Gilliam-class attack transport
USS Fallon (APA-81), one of 32 Gilliam-class attack transports
|In commission:||1 Aug 1944 - 9 Apr 1945 - 9 Apr 1946 - 23 Jan 1947|
|Lost:||12 (as target ships)|
|Displacement:||4,247 tons (lt) 7,080 t.(fl)|
|Length:||426 ft (130 m)|
|Beam:||58 ft (18 m)|
|Draft:||16 ft (4.9 m)|
|Propulsion:||Westinghouse turbo-electric transmission, 2 boilers, twin propellers, Design shaft horsepower 6,000|
|Speed:||17 knots (31 km/h; 20 mph)|
|Capacity:||47 Officers, 802 Enlisted, cargo 85,000 cu ft, 600-2,600 tons|
|Complement:||27 Officers 295 Enlisted|
|Armament:||1 × 5"/38 caliber dual-purpose gun mount, 4 × twin 40 mm gun mounts, 10 × single 20 mm gun mounts|
Like all attack transports, the purpose of the Gilliams was to transport troops and their equipment to foreign shores in order to execute amphibious invasions using an array of smaller amphibious assault boats carried by the attack transport itself. Like all the attack transports, the Gilliam-class was heavily armed with antiaircraft weaponry to protect itself and its cargo of troops from air attack in the battle zone.
The Gilliam-class utilized the Maritime Commission (MARCOM)'s Type S4-SE2-BD1 hull. All 32 vessels of the class were built under MARCOM contracts by the Consolidated Steel Corporation of Wilmington, California.
The first of the ships, the USS Gilliam (APA-57), rolled off the Wilmington ways on 28 March 1944 and was commissioned on 1 August 1944. The rest rapidly followed, a new Gilliam-class vessel rolling of the shipways at an average of roughly one per week until April 1945.
The Gilliams, with less than half the displacement, were significantly inferior in both troop and cargo carrying capacity to the previous class of attack transport, the Bayfields, and also slightly slower. It is not clear therefore why they were produced but probably it was simply because attack transports were at this time a much-needed type and the Navy chose to utilize any available shipbuilding capacity to acquire them.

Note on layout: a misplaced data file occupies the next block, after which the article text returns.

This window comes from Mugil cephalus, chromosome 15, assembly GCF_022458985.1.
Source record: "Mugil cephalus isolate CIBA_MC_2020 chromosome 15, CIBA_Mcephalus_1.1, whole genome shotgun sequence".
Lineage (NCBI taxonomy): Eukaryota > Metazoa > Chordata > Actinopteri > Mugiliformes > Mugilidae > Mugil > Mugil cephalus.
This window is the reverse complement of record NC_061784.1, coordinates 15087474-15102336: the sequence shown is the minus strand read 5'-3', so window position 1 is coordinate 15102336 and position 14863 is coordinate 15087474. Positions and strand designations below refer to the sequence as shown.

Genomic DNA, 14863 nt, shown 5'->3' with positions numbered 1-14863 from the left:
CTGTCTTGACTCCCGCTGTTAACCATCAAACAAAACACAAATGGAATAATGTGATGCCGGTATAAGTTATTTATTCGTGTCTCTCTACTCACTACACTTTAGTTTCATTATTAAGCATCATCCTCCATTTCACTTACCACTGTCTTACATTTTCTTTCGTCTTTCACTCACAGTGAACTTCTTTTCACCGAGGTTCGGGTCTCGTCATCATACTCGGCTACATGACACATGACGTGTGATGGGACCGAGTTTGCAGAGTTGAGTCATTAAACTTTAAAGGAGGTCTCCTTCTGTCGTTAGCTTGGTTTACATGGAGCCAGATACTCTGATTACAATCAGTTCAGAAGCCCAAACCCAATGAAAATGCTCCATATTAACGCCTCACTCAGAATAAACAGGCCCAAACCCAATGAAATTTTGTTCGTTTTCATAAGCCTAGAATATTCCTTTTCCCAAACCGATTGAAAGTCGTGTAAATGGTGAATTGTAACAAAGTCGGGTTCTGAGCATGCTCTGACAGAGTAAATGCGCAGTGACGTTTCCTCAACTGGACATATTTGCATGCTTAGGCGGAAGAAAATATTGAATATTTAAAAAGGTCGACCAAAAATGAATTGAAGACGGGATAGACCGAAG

World War II service
As they arrived relatively late in the war, Gilliam-class ships did not get much chance to see combat. Some of the earlier vessels saw action at either the battle of Luzon or the battle of Iwo Jima and later at the invasion of Okinawa, while later vessels saw combat either at Okinawa alone or not at all. Regardless, all of them spent a considerable part of their time on troop transport, cargo and other support missions.
In the immediate postwar period, the Gilliams, like most other classes of attack transport, were initially utilized to transport US troops for occupation duties - in Japan, China, Korea and other Far Eastern locations formerly occupied by the Imperial Japanese Army - and later as participants in Operation Magic Carpet, the giant sealift organized to bring hundreds of thousands of demobilizing soldiers back to the United States.
At the end of the war, the US Navy found itself with far more ships than it required in peacetime. Some of these ships were dispensed with in Operation Crossroads, the atomic bomb tests at Bikini Atoll in the summer of 1946. These tests were designed to assess the effects of nuclear detonations on shipping.
For the purpose, the Navy collected somewhere between 70 and 90 unwanted ships to use as targets, some captured from the enemy and some of the Navy's own. Since the Gilliam-class had an inferior transport and cargo capacity to many of the other attack transport classes, it was an obvious candidate for disposal.
17 of the Gilliam-class were duly selected to act as targets in the tests. In the event, one - USS Appling (APA-58) - was reprieved, so exactly half of the class' 32 ships were designated as targets. Of these, a few were sunk by the atomic bombs themselves, while a number of others which received heavy doses of radiation were examined for a period before being disposed of in target practice in 1947 or 1948. A few were found to have mostly escaped the radioactive fallout and were taken back to the United States.
These survivors, along with the rest of the class, were decommissioned in late 1946-early 1947 and saw no further service with the Navy (although it is unknown whether some may have been later sold for commercial service). The sole exception was the USS Burleson (APA-67), which although decommissioned along with the remainder of the class, remained in use with the Navy as a training ship until 1 September 1968.
Other than this one vessel, it appears the entire class of ships saw barely more than two years service of any description before being scrapped.
See the individual ship entries at DANFS Online (APA-57 to APA-88). Information on those vessels missing at this site (Appling, Audrain and Gasconade) can be found at Navsource Online (Audrain), or at the Hyperwar website (see Gasconade and Appling).
An alternative reference for dates and basic information is the Attack Transport Index page of Navsource Online.
- ANALYSIS OF RADIATION EXPOSURE FOR NAVAL UNITS OF OPERATION CROSSROADS - Volume I-Basic Report
- ANALYSIS OF RADIATION EXPOSURE FOR NAVAL UNITS OF OPERATION CROSSROADS - Volume II-(Appendix A) Target Ships
- INTERNAL DOSE ASSESSMENT - OPERATION CROSSROADS